Last week, the US Department of Commerce announced a ban on both TikTok and WeChat, which would remove both from all US app stores from Sunday, September 20. The date has passed, and both apps are still available for download. Both apps succeeded with a delay, but it remains to be seen how long it will last.
TikTok̵7;s attempt to avoid a ban involved a buyout process that would become an American company. The US government had said that nothing less would be acceptable due to national security concerns. In the beginning, Microsoft was the leader to buy TikTok from the parent company Chinse ByteDance, but these conversations coincided.
Oracle and Walmart joined forces and won the bidding process, but it left ByteDance as the majority owner, with Oracle only owning a 20% stake. When the US Department of Commerce announced the impending ban, it seemed that the Oracle / Walmart bid was not good enough.
But things are changing fast, and now President Trump has given his approval of the Oracle and Walmart deal to buy a stake in TikTok. However, the exact details are obscure. According to Oracle’s CEO: “In creating TikTok Global, Oracle / Walmart will make its investments and the TikTok Global shares will be distributed to its owners, the Americans will be the majority and ByteDance will have no ownership in TikTok Global.”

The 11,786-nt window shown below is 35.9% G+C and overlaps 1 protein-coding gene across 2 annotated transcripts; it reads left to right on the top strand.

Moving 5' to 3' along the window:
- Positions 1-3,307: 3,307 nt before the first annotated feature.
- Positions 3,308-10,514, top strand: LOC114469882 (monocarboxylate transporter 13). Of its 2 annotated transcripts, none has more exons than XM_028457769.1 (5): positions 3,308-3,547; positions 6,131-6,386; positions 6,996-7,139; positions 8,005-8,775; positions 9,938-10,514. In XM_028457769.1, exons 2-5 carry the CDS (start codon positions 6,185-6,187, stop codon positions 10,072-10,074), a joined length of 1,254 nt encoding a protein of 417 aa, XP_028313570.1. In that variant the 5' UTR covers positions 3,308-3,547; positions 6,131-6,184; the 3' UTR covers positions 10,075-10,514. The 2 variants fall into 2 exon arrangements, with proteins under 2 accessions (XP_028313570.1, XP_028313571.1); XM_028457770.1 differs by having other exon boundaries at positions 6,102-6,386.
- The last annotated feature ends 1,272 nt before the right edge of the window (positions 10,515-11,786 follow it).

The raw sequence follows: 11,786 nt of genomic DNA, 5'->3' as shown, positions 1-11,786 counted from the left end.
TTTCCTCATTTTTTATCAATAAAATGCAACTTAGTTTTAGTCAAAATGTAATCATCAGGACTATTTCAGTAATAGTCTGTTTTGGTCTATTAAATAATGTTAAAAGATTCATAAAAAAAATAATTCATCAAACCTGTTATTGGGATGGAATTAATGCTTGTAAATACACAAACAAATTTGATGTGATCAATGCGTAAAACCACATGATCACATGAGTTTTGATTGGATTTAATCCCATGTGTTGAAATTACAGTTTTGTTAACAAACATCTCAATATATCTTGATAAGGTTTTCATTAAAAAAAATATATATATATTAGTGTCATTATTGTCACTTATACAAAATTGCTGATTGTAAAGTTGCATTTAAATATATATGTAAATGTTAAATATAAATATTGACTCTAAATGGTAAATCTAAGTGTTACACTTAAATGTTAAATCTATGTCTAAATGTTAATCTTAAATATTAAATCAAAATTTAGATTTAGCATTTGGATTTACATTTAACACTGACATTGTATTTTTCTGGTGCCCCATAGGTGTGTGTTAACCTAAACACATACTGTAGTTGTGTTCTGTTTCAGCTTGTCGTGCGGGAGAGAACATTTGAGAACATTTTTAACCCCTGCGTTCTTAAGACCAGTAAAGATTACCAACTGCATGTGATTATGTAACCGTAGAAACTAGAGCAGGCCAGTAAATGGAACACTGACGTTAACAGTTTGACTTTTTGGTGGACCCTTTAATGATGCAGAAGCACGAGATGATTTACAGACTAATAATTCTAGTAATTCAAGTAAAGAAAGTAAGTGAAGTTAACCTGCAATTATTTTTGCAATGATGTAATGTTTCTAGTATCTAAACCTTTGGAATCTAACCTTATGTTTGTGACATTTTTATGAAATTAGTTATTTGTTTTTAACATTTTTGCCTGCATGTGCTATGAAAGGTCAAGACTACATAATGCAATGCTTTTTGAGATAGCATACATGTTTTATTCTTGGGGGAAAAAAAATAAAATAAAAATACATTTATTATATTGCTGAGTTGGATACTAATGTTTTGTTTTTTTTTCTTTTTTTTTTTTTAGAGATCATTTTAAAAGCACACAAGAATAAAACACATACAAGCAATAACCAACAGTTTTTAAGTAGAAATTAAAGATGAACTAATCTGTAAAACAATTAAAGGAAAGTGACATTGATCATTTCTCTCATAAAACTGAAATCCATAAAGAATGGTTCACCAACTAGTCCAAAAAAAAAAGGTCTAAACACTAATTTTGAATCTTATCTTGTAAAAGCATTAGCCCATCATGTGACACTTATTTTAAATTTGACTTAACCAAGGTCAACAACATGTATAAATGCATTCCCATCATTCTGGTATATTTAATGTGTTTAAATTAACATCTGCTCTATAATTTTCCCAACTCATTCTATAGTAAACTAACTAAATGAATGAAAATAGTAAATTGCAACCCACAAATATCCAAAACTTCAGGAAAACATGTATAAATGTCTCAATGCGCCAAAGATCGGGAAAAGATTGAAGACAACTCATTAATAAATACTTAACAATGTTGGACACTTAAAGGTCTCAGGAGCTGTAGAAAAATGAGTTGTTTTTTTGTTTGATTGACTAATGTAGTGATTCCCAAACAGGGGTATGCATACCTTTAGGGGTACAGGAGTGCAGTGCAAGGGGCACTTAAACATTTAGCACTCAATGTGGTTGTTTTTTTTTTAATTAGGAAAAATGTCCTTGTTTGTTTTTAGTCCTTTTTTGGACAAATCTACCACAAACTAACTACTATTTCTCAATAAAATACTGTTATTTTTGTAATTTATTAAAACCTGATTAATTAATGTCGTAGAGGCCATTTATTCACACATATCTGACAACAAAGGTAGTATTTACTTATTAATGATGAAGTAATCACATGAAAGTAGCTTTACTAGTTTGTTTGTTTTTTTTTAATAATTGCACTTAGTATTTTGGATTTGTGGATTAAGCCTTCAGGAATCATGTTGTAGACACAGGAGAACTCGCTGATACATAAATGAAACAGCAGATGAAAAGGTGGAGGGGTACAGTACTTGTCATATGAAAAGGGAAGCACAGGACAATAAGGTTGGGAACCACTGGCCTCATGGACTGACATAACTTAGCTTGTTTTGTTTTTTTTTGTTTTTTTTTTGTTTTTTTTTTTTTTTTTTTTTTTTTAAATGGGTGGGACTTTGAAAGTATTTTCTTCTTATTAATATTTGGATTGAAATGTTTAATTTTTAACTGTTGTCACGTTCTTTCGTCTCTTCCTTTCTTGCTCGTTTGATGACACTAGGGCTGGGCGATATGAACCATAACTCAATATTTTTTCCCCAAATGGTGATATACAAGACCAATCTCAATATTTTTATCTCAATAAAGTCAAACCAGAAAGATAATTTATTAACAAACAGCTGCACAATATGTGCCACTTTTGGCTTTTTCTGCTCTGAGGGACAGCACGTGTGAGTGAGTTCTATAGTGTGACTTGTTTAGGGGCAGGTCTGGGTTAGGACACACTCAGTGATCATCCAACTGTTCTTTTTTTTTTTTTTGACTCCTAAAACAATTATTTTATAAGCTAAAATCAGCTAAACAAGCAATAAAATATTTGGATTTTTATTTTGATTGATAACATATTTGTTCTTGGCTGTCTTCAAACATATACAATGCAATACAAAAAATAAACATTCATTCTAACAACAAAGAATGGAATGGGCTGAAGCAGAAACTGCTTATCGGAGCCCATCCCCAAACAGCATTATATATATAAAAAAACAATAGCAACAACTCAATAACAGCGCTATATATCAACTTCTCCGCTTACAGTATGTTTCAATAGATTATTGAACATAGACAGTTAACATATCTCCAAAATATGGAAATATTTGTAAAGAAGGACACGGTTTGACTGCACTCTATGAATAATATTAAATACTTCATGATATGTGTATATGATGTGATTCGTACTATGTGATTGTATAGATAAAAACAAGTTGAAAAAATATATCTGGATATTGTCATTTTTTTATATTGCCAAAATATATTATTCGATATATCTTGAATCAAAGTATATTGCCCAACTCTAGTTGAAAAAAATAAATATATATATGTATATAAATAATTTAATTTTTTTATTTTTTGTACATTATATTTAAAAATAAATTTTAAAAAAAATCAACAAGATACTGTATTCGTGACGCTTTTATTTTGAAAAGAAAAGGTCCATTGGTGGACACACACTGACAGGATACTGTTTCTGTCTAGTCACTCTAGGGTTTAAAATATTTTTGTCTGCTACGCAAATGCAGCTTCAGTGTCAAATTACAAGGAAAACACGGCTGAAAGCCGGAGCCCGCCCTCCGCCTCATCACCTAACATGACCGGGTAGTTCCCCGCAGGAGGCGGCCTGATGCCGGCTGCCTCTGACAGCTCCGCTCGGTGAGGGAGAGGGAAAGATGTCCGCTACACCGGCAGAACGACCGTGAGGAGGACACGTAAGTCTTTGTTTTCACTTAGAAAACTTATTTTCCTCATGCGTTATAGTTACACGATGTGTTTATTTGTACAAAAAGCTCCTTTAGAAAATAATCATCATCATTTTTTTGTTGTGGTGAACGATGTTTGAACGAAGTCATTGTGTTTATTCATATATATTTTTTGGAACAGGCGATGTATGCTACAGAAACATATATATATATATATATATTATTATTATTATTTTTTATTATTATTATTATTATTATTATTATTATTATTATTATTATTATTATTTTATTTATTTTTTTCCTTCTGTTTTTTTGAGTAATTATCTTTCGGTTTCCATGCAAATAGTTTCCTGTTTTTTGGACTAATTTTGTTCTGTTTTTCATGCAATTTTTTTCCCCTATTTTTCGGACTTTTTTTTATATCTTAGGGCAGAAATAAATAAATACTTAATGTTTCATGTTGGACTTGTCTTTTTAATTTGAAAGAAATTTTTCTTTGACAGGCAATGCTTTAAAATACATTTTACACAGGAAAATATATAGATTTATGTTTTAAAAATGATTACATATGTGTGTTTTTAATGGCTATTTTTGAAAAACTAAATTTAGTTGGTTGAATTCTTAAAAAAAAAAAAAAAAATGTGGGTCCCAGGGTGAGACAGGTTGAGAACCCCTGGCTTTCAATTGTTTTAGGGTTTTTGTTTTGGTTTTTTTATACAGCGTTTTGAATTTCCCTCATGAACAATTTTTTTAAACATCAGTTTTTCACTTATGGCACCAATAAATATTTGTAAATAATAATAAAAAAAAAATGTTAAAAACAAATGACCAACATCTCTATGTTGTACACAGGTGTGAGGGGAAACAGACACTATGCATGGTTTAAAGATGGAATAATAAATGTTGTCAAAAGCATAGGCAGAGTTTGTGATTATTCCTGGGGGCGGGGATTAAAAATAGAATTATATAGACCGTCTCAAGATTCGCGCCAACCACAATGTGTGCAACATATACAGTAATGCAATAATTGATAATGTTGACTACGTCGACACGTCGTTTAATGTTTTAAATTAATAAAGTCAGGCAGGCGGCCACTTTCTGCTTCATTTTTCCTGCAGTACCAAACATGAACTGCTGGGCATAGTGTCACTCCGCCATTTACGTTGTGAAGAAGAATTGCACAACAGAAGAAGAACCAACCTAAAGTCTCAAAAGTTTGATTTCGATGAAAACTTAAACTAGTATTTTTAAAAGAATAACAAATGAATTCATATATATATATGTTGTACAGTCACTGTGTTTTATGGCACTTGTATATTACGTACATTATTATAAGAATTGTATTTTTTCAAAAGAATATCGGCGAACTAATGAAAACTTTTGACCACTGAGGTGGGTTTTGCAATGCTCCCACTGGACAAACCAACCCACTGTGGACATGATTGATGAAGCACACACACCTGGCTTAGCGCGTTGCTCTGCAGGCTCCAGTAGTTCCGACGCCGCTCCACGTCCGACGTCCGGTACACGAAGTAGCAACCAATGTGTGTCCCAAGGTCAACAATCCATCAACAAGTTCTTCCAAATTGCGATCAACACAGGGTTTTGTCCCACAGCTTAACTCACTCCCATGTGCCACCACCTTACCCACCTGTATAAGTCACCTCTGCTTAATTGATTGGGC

ByteDance does not seem to agree and claims that it will have majority ownership in TikTok. In any case, the US Department of Commerce announced that it will push back the ban by one week until September 27, 2020 at. 23.59 (no time zone specified). So at the moment, TikTok is still available in app stores for download while all the companies involved have removed the details.
WeChat, on the other hand, is not involved in a buyout of any kind. Instead, the courts intervened to block the ban. WeChat users sued on behalf of the company, arguing that a ban would impede freedom of expression for the first amendment.
U.S. Magistrate Laurel Beeler agreed and blocked the ban for these reasons, writing: “The appellants have raised serious issues that justify the requirement of the First Amendment, the balance between difficulty tips in favor of the plaintiffs, and the plaintiffs establish sufficient other elements for preliminary injunction. ”
The US Department of Commerce did not comment on the decision, but it may appeal to try to reverse the order and follow up on the ban. So WeChat is not out of the woods yet.
via The Verge, TechCrunch, CNBC